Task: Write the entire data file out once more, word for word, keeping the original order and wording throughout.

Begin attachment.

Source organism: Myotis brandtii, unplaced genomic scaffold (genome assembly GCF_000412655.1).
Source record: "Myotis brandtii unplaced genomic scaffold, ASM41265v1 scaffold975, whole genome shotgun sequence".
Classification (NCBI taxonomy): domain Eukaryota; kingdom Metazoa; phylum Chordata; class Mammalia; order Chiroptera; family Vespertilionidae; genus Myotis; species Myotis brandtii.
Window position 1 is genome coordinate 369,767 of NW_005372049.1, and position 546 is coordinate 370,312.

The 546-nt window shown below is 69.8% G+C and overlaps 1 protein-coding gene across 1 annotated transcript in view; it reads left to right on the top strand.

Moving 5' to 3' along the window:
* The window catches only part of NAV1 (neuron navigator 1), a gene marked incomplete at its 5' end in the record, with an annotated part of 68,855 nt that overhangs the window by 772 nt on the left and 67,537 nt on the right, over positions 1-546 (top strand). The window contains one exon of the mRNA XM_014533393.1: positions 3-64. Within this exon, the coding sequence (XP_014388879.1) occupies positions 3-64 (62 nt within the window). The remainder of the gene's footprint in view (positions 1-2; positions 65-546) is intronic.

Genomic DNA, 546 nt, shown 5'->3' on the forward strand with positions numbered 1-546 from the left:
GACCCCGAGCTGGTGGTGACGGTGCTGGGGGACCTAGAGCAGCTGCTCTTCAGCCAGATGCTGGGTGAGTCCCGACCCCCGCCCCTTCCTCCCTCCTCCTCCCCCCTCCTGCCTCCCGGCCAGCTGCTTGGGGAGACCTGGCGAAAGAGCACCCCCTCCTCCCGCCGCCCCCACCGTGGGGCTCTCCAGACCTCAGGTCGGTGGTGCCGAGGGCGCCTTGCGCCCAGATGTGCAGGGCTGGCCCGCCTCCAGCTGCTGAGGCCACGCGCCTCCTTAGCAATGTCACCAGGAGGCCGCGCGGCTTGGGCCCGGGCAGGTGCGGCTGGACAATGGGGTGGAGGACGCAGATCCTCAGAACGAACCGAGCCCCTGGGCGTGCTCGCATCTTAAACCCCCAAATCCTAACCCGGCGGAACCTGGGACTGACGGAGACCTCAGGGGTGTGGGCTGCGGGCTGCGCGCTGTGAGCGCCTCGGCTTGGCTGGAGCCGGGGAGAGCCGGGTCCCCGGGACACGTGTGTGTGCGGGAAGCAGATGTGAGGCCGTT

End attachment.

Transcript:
Source organism: Myotis brandtii, unplaced genomic scaffold (genome assembly GCF_000412655.1).
Source record: "Myotis brandtii unplaced genomic scaffold, ASM41265v1 scaffold975, whole genome shotgun sequence".
Classification (NCBI taxonomy): domain Eukaryota; kingdom Metazoa; phylum Chordata; class Mammalia; order Chiroptera; family Vespertilionidae; genus Myotis; species Myotis brandtii.
Window position 1 is genome coordinate 369,767 of NW_005372049.1, and position 546 is coordinate 370,312.

The 546-nt window shown below is 69.8% G+C and overlaps 1 protein-coding gene across 1 annotated transcript in view; it reads left to right on the top strand.

Moving 5' to 3' along the window:
* The window catches only part of NAV1 (neuron navigator 1), a gene marked incomplete at its 5' end in the record, with an annotated part of 68,855 nt that overhangs the window by 772 nt on the left and 67,537 nt on the right, over positions 1-546 (top strand). The window contains one exon of the mRNA XM_014533393.1: positions 3-64. Within this exon, the coding sequence (XP_014388879.1) occupies positions 3-64 (62 nt within the window). The remainder of the gene's footprint in view (positions 1-2; positions 65-546) is intronic.

Genomic DNA, 546 nt, shown 5'->3' on the forward strand with positions numbered 1-546 from the left:
GACCCCGAGCTGGTGGTGACGGTGCTGGGGGACCTAGAGCAGCTGCTCTTCAGCCAGATGCTGGGTGAGTCCCGACCCCCGCCCCTTCCTCCCTCCTCCTCCCCCCTCCTGCCTCCCGGCCAGCTGCTTGGGGAGACCTGGCGAAAGAGCACCCCCTCCTCCCGCCGCCCCCACCGTGGGGCTCTCCAGACCTCAGGTCGGTGGTGCCGAGGGCGCCTTGCGCCCAGATGTGCAGGGCTGGCCCGCCTCCAGCTGCTGAGGCCACGCGCCTCCTTAGCAATGTCACCAGGAGGCCGCGCGGCTTGGGCCCGGGCAGGTGCGGCTGGACAATGGGGTGGAGGACGCAGATCCTCAGAACGAACCGAGCCCCTGGGCGTGCTCGCATCTTAAACCCCCAAATCCTAACCCGGCGGAACCTGGGACTGACGGAGACCTCAGGGGTGTGGGCTGCGGGCTGCGCGCTGTGAGCGCCTCGGCTTGGCTGGAGCCGGGGAGAGCCGGGTCCCCGGGACACGTGTGTGTGCGGGAAGCAGATGTGAGGCCGTT